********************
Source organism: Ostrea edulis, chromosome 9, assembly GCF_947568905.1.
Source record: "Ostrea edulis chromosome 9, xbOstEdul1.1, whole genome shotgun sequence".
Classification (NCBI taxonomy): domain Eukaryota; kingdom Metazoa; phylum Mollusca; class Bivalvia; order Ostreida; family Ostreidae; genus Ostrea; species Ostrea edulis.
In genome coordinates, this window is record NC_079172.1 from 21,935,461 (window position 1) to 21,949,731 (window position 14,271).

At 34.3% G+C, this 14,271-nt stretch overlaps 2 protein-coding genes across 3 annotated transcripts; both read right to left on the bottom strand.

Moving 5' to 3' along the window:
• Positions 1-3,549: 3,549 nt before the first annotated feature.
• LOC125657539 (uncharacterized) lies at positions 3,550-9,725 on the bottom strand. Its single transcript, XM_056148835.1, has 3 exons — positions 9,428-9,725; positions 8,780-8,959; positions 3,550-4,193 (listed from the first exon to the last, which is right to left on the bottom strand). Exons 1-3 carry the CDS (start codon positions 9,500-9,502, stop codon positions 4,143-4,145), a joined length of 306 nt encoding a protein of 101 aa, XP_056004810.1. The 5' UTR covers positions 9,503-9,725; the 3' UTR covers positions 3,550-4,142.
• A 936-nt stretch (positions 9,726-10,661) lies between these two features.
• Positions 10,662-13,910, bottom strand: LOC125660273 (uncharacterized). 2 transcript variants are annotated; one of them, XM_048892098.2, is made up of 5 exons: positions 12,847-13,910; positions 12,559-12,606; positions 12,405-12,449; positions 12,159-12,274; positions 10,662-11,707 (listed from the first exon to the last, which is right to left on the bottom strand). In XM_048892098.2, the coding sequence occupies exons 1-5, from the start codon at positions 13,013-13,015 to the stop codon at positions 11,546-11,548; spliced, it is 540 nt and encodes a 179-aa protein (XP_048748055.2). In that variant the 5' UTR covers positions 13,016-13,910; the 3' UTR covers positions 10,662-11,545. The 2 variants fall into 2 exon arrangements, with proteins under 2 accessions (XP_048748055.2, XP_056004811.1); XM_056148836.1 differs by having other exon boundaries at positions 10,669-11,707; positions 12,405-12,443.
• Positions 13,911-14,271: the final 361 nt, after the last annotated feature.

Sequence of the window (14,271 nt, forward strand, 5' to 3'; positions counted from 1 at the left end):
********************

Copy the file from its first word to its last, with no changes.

Source organism: Ostrea edulis, chromosome 9, assembly GCF_947568905.1.
Source record: "Ostrea edulis chromosome 9, xbOstEdul1.1, whole genome shotgun sequence".
Classification (NCBI taxonomy): domain Eukaryota; kingdom Metazoa; phylum Mollusca; class Bivalvia; order Ostreida; family Ostreidae; genus Ostrea; species Ostrea edulis.
In genome coordinates, this window is record NC_079172.1 from 21,935,461 (window position 1) to 21,949,731 (window position 14,271).

At 34.3% G+C, this 14,271-nt stretch overlaps 2 protein-coding genes across 3 annotated transcripts; both read right to left on the bottom strand.

Moving 5' to 3' along the window:
• Positions 1-3,549: 3,549 nt before the first annotated feature.
• LOC125657539 (uncharacterized) lies at positions 3,550-9,725 on the bottom strand. Its single transcript, XM_056148835.1, has 3 exons — positions 9,428-9,725; positions 8,780-8,959; positions 3,550-4,193 (listed from the first exon to the last, which is right to left on the bottom strand). Exons 1-3 carry the CDS (start codon positions 9,500-9,502, stop codon positions 4,143-4,145), a joined length of 306 nt encoding a protein of 101 aa, XP_056004810.1. The 5' UTR covers positions 9,503-9,725; the 3' UTR covers positions 3,550-4,142.
• A 936-nt stretch (positions 9,726-10,661) lies between these two features.
• Positions 10,662-13,910, bottom strand: LOC125660273 (uncharacterized). 2 transcript variants are annotated; one of them, XM_048892098.2, is made up of 5 exons: positions 12,847-13,910; positions 12,559-12,606; positions 12,405-12,449; positions 12,159-12,274; positions 10,662-11,707 (listed from the first exon to the last, which is right to left on the bottom strand). In XM_048892098.2, the coding sequence occupies exons 1-5, from the start codon at positions 13,013-13,015 to the stop codon at positions 11,546-11,548; spliced, it is 540 nt and encodes a 179-aa protein (XP_048748055.2). In that variant the 5' UTR covers positions 13,016-13,910; the 3' UTR covers positions 10,662-11,545. The 2 variants fall into 2 exon arrangements, with proteins under 2 accessions (XP_048748055.2, XP_056004811.1); XM_056148836.1 differs by having other exon boundaries at positions 10,669-11,707; positions 12,405-12,443.
• Positions 13,911-14,271: the final 361 nt, after the last annotated feature.

Sequence of the window (14,271 nt, forward strand, 5' to 3'; positions counted from 1 at the left end):